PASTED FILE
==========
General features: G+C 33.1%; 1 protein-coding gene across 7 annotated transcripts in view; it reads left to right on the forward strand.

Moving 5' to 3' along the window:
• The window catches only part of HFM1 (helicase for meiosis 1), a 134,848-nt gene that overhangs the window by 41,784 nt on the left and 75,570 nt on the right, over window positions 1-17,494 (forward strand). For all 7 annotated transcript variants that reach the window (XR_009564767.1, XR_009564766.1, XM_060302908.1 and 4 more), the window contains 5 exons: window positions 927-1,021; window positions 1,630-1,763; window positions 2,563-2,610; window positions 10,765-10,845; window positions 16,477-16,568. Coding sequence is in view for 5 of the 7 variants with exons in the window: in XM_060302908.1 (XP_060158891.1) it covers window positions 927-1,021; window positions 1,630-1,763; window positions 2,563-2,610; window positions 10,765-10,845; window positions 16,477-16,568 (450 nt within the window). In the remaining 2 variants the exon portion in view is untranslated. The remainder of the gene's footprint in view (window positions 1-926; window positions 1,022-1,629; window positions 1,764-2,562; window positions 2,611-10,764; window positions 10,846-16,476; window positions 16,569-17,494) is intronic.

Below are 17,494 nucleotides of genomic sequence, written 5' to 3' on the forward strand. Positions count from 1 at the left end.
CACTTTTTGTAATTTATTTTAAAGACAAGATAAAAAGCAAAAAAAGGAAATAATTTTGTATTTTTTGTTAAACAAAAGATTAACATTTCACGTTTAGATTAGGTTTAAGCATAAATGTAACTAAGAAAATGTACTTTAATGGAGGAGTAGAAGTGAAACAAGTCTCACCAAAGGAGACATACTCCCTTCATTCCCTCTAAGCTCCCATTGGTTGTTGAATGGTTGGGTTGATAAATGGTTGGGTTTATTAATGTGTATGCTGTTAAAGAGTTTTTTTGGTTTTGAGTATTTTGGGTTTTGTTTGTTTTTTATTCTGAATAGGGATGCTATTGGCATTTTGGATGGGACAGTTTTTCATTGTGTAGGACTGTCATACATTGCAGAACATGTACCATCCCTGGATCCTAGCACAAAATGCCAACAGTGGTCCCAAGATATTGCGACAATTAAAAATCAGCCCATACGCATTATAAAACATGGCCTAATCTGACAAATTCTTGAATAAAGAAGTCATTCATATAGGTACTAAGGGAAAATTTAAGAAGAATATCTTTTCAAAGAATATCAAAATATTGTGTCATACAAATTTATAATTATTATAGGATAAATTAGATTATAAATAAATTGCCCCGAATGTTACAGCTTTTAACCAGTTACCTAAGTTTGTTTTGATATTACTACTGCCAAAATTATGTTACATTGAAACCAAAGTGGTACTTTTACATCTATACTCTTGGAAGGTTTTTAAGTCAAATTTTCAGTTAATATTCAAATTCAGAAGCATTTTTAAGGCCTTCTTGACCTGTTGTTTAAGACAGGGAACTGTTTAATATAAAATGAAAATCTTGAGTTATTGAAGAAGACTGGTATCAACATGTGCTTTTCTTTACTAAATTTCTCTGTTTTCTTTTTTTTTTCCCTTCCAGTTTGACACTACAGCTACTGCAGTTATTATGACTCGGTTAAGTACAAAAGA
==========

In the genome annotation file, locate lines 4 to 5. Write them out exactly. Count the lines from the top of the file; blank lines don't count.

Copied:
Below are 17,494 nucleotides of genomic sequence, written 5' to 3' on the forward strand. Positions count from 1 at the left end.
CACTTTTTGTAATTTATTTTAAAGACAAGATAAAAAGCAAAAAAAGGAAATAATTTTGTATTTTTTGTTAAACAAAAGATTAACATTTCACGTTTAGATTAGGTTTAAGCATAAATGTAACTAAGAAAATGTACTTTAATGGAGGAGTAGAAGTGAAACAAGTCTCACCAAAGGAGACATACTCCCTTCATTCCCTCTAAGCTCCCATTGGTTGTTGAATGGTTGGGTTGATAAATGGTTGGGTTTATTAATGTGTATGCTGTTAAAGAGTTTTTTTGGTTTTGAGTATTTTGGGTTTTGTTTGTTTTTTATTCTGAATAGGGATGCTATTGGCATTTTGGATGGGACAGTTTTTCATTGTGTAGGACTGTCATACATTGCAGAACATGTACCATCCCTGGATCCTAGCACAAAATGCCAACAGTGGTCCCAAGATATTGCGACAATTAAAAATCAGCCCATACGCATTATAAAACATGGCCTAATCTGACAAATTCTTGAATAAAGAAGTCATTCATATAGGTACTAAGGGAAAATTTAAGAAGAATATCTTTTCAAAGAATATCAAAATATTGTGTCATACAAATTTATAATTATTATAGGATAAATTAGATTATAAATAAATTGCCCCGAATGTTACAGCTTTTAACCAGTTACCTAAGTTTGTTTTGATATTACTACTGCCAAAATTATGTTACATTGAAACCAAAGTGGTACTTTTACATCTATACTCTTGGAAGGTTTTTAAGTCAAATTTTCAGTTAATATTCAAATTCAGAAGCATTTTTAAGGCCTTCTTGACCTGTTGTTTAAGACAGGGAACTGTTTAATATAAAATGAAAATCTTGAGTTATTGAAGAAGACTGGTATCAACATGTGCTTTTCTTTACTAAATTTCTCTGTTTTCTTTTTTTTTTCCCTTCCAGTTTGACACTACAGCTACTGCAGTTATTATGACTCGGTTAAGTACAAAAGA